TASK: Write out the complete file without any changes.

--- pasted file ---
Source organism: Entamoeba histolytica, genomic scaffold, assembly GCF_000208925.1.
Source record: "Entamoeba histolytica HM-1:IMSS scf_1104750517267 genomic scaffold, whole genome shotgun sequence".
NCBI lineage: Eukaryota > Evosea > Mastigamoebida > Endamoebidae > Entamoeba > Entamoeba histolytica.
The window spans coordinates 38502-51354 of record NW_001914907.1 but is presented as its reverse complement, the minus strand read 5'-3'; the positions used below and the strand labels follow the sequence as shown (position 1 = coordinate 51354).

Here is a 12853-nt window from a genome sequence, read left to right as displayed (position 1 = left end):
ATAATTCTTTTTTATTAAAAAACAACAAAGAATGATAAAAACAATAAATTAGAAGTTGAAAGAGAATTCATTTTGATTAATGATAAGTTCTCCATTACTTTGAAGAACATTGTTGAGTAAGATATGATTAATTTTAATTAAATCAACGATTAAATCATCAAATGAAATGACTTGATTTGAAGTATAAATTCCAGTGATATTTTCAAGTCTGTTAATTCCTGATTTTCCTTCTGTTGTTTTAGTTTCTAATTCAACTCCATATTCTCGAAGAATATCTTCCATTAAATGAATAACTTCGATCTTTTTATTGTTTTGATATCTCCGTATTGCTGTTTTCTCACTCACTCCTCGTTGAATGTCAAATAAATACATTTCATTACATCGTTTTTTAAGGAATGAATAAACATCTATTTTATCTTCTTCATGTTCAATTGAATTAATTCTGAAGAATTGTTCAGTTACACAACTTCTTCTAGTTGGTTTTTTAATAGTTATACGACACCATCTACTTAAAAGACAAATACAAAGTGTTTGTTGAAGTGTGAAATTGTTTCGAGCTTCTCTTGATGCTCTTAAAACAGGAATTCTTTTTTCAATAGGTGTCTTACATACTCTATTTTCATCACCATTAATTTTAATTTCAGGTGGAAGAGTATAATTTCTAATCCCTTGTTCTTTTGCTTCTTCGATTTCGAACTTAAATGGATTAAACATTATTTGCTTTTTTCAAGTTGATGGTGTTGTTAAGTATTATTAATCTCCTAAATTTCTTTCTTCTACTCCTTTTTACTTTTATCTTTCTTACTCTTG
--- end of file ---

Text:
Source organism: Entamoeba histolytica, genomic scaffold, assembly GCF_000208925.1.
Source record: "Entamoeba histolytica HM-1:IMSS scf_1104750517267 genomic scaffold, whole genome shotgun sequence".
NCBI lineage: Eukaryota > Evosea > Mastigamoebida > Endamoebidae > Entamoeba > Entamoeba histolytica.
The window spans coordinates 38502-51354 of record NW_001914907.1 but is presented as its reverse complement, the minus strand read 5'-3'; the positions used below and the strand labels follow the sequence as shown (position 1 = coordinate 51354).

Here is a 12853-nt window from a genome sequence, read left to right as displayed (position 1 = left end):
ATAATTCTTTTTTATTAAAAAACAACAAAGAATGATAAAAACAATAAATTAGAAGTTGAAAGAGAATTCATTTTGATTAATGATAAGTTCTCCATTACTTTGAAGAACATTGTTGAGTAAGATATGATTAATTTTAATTAAATCAACGATTAAATCATCAAATGAAATGACTTGATTTGAAGTATAAATTCCAGTGATATTTTCAAGTCTGTTAATTCCTGATTTTCCTTCTGTTGTTTTAGTTTCTAATTCAACTCCATATTCTCGAAGAATATCTTCCATTAAATGAATAACTTCGATCTTTTTATTGTTTTGATATCTCCGTATTGCTGTTTTCTCACTCACTCCTCGTTGAATGTCAAATAAATACATTTCATTACATCGTTTTTTAAGGAATGAATAAACATCTATTTTATCTTCTTCATGTTCAATTGAATTAATTCTGAAGAATTGTTCAGTTACACAACTTCTTCTAGTTGGTTTTTTAATAGTTATACGACACCATCTACTTAAAAGACAAATACAAAGTGTTTGTTGAAGTGTGAAATTGTTTCGAGCTTCTCTTGATGCTCTTAAAACAGGAATTCTTTTTTCAATAGGTGTCTTACATACTCTATTTTCATCACCATTAATTTTAATTTCAGGTGGAAGAGTATAATTTCTAATCCCTTGTTCTTTTGCTTCTTCGATTTCGAACTTAAATGGATTAAACATTATTTGCTTTTTTCAAGTTGATGGTGTTGTTAAGTATTATTAATCTCCTAAATTTCTTTCTTCTACTCCTTTTTACTTTTATCTTTCTTACTCTTG